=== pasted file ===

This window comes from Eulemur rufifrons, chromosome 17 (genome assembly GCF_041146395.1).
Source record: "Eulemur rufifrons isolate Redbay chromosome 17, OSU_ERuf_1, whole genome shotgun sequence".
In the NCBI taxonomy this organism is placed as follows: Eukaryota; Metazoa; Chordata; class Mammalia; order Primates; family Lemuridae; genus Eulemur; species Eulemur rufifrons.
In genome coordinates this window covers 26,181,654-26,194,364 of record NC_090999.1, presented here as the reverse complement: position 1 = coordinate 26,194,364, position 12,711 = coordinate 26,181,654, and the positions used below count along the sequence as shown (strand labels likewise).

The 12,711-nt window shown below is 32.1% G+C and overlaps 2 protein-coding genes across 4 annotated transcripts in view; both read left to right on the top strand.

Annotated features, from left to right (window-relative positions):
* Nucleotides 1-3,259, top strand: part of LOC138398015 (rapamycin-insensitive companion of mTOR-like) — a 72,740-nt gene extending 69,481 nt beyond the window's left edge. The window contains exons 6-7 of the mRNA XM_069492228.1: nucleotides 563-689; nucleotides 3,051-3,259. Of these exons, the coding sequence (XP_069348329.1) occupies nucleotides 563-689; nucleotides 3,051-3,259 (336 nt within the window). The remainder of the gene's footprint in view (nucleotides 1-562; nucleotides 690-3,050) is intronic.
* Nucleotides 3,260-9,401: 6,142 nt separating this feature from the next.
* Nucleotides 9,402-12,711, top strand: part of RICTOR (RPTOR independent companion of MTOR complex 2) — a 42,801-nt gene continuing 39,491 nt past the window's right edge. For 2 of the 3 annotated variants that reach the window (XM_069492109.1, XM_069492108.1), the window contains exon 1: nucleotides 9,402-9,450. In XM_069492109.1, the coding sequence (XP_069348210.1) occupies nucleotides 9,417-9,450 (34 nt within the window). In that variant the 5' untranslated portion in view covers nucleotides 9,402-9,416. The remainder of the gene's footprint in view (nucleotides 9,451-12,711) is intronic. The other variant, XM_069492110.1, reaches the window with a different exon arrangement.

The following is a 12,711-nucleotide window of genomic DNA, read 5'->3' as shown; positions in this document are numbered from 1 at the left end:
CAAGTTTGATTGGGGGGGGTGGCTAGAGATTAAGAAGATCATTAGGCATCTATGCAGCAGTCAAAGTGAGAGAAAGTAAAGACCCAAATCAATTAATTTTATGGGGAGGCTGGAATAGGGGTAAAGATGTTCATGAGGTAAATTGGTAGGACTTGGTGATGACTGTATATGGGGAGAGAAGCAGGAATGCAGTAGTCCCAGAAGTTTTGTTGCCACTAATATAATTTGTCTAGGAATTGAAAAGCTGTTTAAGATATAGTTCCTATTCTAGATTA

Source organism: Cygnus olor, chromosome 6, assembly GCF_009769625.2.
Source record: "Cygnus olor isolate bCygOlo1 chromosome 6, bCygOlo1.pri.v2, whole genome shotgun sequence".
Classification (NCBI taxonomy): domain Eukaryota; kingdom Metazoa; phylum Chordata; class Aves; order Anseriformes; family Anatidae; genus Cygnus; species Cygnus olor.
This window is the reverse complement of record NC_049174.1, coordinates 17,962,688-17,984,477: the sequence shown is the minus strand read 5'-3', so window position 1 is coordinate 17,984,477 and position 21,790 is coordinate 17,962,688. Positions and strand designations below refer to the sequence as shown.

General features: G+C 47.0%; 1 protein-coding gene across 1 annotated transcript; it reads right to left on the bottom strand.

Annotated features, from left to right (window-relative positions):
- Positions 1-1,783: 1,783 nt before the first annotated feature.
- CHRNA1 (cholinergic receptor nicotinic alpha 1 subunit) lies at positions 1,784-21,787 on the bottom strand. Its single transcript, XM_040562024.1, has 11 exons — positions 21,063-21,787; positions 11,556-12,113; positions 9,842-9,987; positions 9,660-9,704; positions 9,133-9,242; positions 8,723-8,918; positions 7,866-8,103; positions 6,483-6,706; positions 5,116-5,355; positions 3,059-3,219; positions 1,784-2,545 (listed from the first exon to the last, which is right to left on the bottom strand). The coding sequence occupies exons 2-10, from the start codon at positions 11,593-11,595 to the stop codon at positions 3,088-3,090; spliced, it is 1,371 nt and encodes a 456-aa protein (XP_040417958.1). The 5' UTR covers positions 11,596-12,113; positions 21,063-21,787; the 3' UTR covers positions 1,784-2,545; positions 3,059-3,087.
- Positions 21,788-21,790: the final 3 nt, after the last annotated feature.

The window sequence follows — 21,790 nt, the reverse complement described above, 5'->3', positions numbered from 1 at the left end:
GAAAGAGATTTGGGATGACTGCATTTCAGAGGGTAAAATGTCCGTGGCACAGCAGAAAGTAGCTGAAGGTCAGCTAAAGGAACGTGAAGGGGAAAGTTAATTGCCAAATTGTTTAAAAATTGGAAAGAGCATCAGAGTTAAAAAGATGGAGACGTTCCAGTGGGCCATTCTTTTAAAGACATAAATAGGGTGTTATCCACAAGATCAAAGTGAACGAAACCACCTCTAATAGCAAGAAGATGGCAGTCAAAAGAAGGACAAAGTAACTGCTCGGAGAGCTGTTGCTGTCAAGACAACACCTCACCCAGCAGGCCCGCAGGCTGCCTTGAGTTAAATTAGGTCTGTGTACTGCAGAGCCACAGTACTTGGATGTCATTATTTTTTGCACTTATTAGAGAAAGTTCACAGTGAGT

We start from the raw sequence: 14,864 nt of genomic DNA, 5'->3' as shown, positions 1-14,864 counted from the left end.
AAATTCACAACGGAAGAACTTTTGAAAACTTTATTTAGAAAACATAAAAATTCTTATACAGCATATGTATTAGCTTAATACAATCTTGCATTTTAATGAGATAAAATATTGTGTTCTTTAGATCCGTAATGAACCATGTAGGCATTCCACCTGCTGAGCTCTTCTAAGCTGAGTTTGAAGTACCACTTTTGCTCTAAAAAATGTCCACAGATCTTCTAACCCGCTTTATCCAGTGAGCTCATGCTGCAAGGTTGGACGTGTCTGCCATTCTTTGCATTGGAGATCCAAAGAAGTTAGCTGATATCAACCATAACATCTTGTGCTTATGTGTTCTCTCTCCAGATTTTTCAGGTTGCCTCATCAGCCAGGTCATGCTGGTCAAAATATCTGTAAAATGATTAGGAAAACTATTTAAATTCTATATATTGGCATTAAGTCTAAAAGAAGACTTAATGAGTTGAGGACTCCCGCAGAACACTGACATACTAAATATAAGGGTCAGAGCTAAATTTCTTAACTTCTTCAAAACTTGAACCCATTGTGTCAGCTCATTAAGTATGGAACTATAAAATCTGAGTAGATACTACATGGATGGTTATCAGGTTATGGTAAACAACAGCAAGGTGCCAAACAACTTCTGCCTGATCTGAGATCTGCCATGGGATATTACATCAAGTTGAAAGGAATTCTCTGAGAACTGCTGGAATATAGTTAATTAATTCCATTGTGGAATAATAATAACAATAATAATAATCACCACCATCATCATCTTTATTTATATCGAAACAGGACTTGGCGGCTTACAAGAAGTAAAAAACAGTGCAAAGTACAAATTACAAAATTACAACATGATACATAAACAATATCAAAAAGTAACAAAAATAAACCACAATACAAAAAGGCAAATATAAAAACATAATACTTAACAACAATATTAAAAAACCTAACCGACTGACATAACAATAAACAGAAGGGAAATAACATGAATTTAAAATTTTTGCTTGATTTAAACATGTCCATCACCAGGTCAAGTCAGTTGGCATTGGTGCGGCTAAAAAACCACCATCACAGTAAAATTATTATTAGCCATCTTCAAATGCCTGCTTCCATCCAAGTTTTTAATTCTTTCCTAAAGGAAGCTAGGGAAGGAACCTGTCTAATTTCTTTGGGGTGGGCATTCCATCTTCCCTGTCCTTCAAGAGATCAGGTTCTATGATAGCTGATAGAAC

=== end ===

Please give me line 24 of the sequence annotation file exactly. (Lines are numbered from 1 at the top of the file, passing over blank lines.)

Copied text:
AAATTCACAACGGAAGAACTTTTGAAAACTTTATTTAGAAAACATAAAAATTCTTATACAGCATATGTATTAGCTTAATACAATCTTGCATTTTAATGAGATAAAATATTGTGTTCTTTAGATCCGTAATGAACCATGTAGGCATTCCACCTGCTGAGCTCTTCTAAGCTGAGTTTGAAGTACCACTTTTGCTCTAAAAAATGTCCACAGATCTTCTAACCCGCTTTATCCAGTGAGCTCATGCTGCAAGGTTGGACGTGTCTGCCATTCTTTGCATTGGAGATCCAAAGAAGTTAGCTGATATCAACCATAACATCTTGTGCTTATGTGTTCTCTCTCCAGATTTTTCAGGTTGCCTCATCAGCCAGGTCATGCTGGTCAAAATATCTGTAAAATGATTAGGAAAACTATTTAAATTCTATATATTGGCATTAAGTCTAAAAGAAGACTTAATGAGTTGAGGACTCCCGCAGAACACTGACATACTAAATATAAGGGTCAGAGCTAAATTTCTTAACTTCTTCAAAACTTGAACCCATTGTGTCAGCTCATTAAGTATGGAACTATAAAATCTGAGTAGATACTACATGGATGGTTATCAGGTTATGGTAAACAACAGCAAGGTGCCAAACAACTTCTGCCTGATCTGAGATCTGCCATGGGATATTACATCAAGTTGAAAGGAATTCTCTGAGAACTGCTGGAATATAGTTAATTAATTCCATTGTGGAATAATAATAACAATAATAATAATCACCACCATCATCATCTTTATTTATATCGAAACAGGACTTGGCGGCTTACAAGAAGTAAAAAACAGTGCAAAGTACAAATTACAAAATTACAACATGATACATAAACAATATCAAAAAGTAACAAAAATAAACCACAATACAAAAAGGCAAATATAAAAACATAATACTTAACAACAATATTAAAAAACCTAACCGACTGACATAACAATAAACAGAAGGGAAATAACATGAATTTAAAATTTTTGCTTGATTTAAACATGTCCATCACCAGGTCAAGTCAGTTGGCATTGGTGCGGCTAAAAAACCACCATCACAGTAAAATTATTATTAGCCATCTTCAAATGCCTGCTTCCATCCAAGTTTTTAATTCTTTCCTAAAGGAAGCTAGGGAAGGAACCTGTCTAATTTCTTTGGGGTGGGCATTCCATCTTCCCTGTCCTTCAAGAGATCAGGTTCTATGATAGCTGATAGAAC